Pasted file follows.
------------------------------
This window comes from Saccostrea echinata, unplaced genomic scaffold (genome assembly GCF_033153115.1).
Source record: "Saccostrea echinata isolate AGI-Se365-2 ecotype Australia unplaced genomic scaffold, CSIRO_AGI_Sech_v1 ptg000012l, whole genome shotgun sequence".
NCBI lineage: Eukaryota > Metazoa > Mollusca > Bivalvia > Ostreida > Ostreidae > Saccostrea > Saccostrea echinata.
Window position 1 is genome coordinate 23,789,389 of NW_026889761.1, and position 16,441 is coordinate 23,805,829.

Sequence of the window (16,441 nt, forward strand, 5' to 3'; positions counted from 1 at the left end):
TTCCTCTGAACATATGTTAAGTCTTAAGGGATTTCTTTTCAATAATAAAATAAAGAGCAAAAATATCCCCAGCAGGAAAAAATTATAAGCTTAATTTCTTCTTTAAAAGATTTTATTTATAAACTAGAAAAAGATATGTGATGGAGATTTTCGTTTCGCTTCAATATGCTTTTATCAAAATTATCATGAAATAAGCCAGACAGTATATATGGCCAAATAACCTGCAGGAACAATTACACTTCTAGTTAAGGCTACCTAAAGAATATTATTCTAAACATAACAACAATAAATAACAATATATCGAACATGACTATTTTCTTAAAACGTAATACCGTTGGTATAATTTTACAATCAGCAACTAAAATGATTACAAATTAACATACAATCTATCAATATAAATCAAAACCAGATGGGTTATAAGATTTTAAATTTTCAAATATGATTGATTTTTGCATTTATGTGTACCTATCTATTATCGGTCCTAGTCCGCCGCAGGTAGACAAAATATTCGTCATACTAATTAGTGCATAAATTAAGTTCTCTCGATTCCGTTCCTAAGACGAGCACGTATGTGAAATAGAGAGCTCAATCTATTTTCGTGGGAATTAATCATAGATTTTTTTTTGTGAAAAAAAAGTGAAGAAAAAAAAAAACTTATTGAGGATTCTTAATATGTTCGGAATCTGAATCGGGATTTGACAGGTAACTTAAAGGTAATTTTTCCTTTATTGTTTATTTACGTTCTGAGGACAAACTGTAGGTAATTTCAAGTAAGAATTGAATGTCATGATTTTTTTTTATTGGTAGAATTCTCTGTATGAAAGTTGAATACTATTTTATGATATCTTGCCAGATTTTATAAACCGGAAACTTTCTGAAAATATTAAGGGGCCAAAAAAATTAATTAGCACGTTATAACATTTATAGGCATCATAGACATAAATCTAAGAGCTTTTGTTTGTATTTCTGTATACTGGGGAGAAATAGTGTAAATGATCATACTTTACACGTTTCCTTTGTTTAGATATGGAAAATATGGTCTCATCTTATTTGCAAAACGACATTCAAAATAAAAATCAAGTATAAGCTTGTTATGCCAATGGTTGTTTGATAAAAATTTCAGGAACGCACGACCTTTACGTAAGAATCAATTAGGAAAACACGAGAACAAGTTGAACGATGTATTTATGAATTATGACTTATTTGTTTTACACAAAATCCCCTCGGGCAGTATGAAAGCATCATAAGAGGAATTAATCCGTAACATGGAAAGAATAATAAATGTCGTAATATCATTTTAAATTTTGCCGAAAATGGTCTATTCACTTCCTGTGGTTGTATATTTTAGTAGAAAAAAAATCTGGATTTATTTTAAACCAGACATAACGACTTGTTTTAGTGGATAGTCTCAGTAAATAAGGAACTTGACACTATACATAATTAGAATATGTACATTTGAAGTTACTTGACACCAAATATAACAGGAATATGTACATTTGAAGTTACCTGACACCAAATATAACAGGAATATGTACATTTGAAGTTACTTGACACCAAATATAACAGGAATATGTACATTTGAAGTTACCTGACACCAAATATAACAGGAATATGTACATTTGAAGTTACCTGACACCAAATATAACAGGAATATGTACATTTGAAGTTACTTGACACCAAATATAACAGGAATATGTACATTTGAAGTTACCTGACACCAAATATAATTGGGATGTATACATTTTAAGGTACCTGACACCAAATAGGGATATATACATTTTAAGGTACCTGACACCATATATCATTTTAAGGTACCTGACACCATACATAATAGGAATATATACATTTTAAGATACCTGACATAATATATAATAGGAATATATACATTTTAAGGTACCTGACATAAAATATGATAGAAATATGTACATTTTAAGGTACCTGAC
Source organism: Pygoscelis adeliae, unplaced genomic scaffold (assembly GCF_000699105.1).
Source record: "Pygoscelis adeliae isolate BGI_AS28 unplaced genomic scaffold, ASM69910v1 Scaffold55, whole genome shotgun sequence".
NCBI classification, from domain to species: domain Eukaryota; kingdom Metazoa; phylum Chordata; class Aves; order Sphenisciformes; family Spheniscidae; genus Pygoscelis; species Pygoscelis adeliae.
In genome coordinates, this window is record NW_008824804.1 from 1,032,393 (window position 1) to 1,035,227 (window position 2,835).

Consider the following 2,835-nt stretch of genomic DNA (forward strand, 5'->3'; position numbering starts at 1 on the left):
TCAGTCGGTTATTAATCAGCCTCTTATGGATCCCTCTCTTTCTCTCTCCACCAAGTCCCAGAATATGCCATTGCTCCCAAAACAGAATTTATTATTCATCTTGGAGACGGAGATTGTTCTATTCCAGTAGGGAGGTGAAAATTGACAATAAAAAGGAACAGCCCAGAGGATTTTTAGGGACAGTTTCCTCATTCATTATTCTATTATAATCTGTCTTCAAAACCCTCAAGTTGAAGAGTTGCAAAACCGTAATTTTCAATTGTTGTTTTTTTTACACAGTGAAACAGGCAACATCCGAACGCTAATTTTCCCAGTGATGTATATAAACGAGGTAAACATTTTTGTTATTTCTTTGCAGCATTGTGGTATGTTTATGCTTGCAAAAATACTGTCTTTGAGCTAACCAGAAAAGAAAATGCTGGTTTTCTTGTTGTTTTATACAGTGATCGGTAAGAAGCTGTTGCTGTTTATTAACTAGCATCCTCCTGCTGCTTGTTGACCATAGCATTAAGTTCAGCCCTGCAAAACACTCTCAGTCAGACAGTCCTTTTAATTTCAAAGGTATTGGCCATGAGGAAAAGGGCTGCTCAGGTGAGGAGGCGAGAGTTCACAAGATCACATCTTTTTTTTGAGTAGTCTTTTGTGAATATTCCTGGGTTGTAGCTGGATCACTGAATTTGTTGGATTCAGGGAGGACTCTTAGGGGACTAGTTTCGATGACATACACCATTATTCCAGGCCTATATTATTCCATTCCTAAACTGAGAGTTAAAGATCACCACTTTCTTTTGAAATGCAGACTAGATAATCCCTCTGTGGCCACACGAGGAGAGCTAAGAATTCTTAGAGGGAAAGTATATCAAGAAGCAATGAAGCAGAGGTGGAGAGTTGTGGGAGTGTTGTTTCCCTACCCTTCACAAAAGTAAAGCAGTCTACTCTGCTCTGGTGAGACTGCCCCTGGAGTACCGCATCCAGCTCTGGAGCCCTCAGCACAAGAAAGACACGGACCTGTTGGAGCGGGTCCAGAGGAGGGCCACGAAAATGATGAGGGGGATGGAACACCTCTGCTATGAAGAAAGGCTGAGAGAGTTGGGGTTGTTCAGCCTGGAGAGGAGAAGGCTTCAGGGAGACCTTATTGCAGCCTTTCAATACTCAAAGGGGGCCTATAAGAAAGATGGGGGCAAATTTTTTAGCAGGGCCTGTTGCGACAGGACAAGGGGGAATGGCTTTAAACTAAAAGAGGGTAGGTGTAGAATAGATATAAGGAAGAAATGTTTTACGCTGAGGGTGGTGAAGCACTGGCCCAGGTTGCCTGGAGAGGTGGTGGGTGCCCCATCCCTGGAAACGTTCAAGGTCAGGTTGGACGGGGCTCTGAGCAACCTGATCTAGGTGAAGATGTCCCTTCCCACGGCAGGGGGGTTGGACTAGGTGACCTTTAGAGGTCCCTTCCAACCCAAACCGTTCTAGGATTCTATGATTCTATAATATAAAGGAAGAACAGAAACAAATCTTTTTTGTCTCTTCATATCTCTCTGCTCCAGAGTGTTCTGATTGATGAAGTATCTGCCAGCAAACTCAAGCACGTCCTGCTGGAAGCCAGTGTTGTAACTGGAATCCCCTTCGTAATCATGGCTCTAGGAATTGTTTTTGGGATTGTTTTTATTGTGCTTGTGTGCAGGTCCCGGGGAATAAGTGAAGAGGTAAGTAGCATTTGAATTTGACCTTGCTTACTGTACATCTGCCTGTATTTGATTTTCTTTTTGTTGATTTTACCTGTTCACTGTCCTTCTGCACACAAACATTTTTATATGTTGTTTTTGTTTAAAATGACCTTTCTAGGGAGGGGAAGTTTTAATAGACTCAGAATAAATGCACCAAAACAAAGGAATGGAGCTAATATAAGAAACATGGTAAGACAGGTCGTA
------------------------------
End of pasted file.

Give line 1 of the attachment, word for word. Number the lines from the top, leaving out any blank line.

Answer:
This window comes from Saccostrea echinata, unplaced genomic scaffold (genome assembly GCF_033153115.1).